Nutrition

A nutritionally well balanced diet is important to maintain the healthy function of our brain and body systems and is part of maintaining a healthy lifestyle. A healthy lifestyle may assist with minimizing the number of seizures you experience as illness, poor sleep and some nutritional deficiencies are known seizure triggers in people with epilepsy.

A Healthy Diet

There are many social and economic factors that have an impact on a person’s ability to maintain a healthy diet however, it helps protect against malnutrition and many diseases such as diabetes, heart disease, stroke and cancer.

Basics of a healthy diet:

 

  • Plant foods should make up the largest portion of our diet
  • Energy in (kilojoules/calories) should equal energy out (exercise/activity)
  • Reduce salt intake to less than 5g per day (most salt in diets comes from processed foods)
  • Reduce free sugar intake (added sugars, again in processed foods)
  • Limit the amount of saturated fat and trans fats and ensure a small amount of healthy fats (extra virgin olive oil, nut and seed oils) for heart and brain function
  • Choose water as your main drink.

 

More detailed information and guidelines can be found on the following websites:

https://nutritionaustralia.org

https://eatforhealth.gov.au

The Ketogenic Diet

The ketogenic diet has been used effectively as a treatment for drug refractory epilepsy (seizures not responsive to anti-seizure medication) for many years. It involves eating a diet high in fat and low in carbohydrates and this forces the body to burn fat for energy instead of glucose (ketosis). It is believed that the success of this diet comes from the changes in the microbiome of the gut combined with a reduction of excitability of the neurons in the brain as the body tries to conserve energy leading to a reduced seizure threshold.

 

The diet has been used successfully primarily in children but is suitable for any age group. It has been shown to reduce seizures in as many as 2 out of 3 children and some children have their seizures cease altogether.

 

The ketogenic diet can be very challenging to maintain and is not suitable for everyone.  It requires family support, strong commitment and motivation and must be undertaken with the recommendation, guidance and supervision of the treating neurologist and a nutritionist/dietician. Regular blood tests need to be carried out and progress monitored carefully.

Bone Health & Vitamins

The very nature and unpredictability of seizures puts people with epilepsy at a higher risk of broken bones.

 

Anti-seizure medications (ASMs), are known to cause bone mineral density loss and can cause bone diseases like osteoporosis. ASMs can also alter the vitamin and mineral content of the blood which in turn can lead to other issues.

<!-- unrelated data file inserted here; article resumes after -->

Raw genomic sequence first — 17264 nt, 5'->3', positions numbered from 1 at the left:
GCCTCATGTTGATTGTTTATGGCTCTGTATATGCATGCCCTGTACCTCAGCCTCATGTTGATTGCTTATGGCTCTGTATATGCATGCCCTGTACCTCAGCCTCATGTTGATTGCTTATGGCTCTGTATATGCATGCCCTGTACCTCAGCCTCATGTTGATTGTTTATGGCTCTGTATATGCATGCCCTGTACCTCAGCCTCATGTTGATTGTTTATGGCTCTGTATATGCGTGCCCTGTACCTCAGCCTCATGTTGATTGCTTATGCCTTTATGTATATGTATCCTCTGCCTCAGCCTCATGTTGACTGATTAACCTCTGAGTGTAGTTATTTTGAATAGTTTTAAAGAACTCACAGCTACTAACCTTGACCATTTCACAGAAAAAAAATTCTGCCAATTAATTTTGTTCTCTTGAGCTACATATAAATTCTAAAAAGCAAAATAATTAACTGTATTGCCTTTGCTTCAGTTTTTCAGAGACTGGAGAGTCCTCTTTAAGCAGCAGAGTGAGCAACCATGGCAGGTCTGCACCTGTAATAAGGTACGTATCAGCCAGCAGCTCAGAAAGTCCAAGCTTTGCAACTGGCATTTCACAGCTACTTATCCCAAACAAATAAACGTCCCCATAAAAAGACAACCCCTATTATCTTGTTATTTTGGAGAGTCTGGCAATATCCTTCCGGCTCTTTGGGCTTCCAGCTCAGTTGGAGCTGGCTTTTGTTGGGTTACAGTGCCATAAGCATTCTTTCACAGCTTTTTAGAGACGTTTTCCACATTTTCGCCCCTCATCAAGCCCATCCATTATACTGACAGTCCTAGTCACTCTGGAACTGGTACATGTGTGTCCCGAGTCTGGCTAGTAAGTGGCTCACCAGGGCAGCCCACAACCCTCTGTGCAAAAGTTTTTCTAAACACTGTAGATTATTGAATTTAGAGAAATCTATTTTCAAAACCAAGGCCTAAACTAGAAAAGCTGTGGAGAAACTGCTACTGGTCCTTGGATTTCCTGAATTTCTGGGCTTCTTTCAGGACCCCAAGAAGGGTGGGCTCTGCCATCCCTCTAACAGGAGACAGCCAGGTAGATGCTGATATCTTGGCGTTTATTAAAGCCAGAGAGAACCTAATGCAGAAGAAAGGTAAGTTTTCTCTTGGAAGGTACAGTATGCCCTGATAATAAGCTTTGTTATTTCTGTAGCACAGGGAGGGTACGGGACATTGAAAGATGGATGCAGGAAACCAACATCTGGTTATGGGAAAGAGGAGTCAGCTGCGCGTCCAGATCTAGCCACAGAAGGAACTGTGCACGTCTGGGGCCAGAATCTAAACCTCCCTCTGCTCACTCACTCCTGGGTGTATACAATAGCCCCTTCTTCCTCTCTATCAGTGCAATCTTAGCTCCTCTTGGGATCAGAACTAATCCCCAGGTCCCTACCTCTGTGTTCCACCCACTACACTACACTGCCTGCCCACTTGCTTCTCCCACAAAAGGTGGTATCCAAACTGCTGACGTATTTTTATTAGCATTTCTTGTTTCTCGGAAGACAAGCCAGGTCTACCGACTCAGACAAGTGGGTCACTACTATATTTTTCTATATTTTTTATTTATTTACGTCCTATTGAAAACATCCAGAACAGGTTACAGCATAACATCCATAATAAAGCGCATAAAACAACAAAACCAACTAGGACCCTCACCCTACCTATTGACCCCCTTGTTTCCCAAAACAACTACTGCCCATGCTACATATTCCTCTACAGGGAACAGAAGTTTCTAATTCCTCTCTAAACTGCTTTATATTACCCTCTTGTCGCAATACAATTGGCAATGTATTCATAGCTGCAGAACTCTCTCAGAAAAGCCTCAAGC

It is therefore important to discuss this with your treating doctor to identify the risks for you and what you can do to avoid problems and maintain your bone and general health.

Other Factors

Caffeine is a known trigger for seizures. Be mindful of how much caffeine you consume and avoid excessive amounts (coffee, tea, cola drinks, Mountain Dew etc). Be especially careful when considering energy drinks as they can contain very high amounts of caffeine.

 

Alcohol consumption can also be a trigger for seizures. Again, take care when consuming and avoid binge and/or excessive drinking. Alcohol consumption can also lead to bone density loss, poor sleep, risk taking behavior, missed medications & medication interactions making the risks of seizures even higher. Alcohol withdrawal can lead to severe seizures and should be undertaken with medical supervision for anyone with known epilepsy and/or severe alcoholism.

 

Cigarette Smoking is responsible for numerous serious health conditions and smoking to any degree is also related to bone density loss. A person who has a seizure whilst smoking is also at risk of burns and starting a fire.

 

Over the Counter and Prescription Medications all interact with each other in different ways and may cause the level of your Anti-Epilepsy Medications (AEMs) to be too high (toxic) or too low causing a seizure(s) to occur. Ensure you speak with a pharmacist about any possible interactions between your AEMs and other medications before you take anything new.

 

Illicit Substances may directly affect the brain and cause a seizure or interact with AEMs in an unknown way. The outcomes will vary greatly between different drugs and different people. Amphetamines, ecstasy, cocaine and heroin have all been shown to increase the frequency of seizures in people with epilepsy. The use of cannabis is also best avoided and is different from cannabis oil for epilepsy (see below link). For some people, using recreational drugs can actually trigger epilepsy and they can also be a risk factor for SUDEP (Sudden Unexpected Death in Epilepsy).

 

Medicinal Cannabis – cannabinoids

References:

https://healthtalk.org

Lu X & Wang X, 2016, Hyponatraemia induced by antiepileptic drugs in patients with epilepsy, http://doi.org/10.1080/14740338.2017.1248399.

Westmark CJ, 2018, A Role for Amino Acid Balance in Dietary Treatments for Epilepsy, The Journal of Nutrition, https://doi.org/10.1093/jn/nxx044.

Singla S et al, 2017, Bone Health in Patients with Epilepsy: A Community-based Pilot Nested Case-control Study, Ann Indian Acad Neurol, 2017 Oct-Dec; 20(4): 367-371.https://nutritionaustralia.org

Goswami JN & Sharma S 2019, Current Perspectives On The Role Of The Ketogenic Diet In Epilepsy Management, Neuropsychiatric Disease & Treatment 2019; 15: 3273-3285 https://doi:10.2147/NDT.S201862

 

Reviewed  September 2021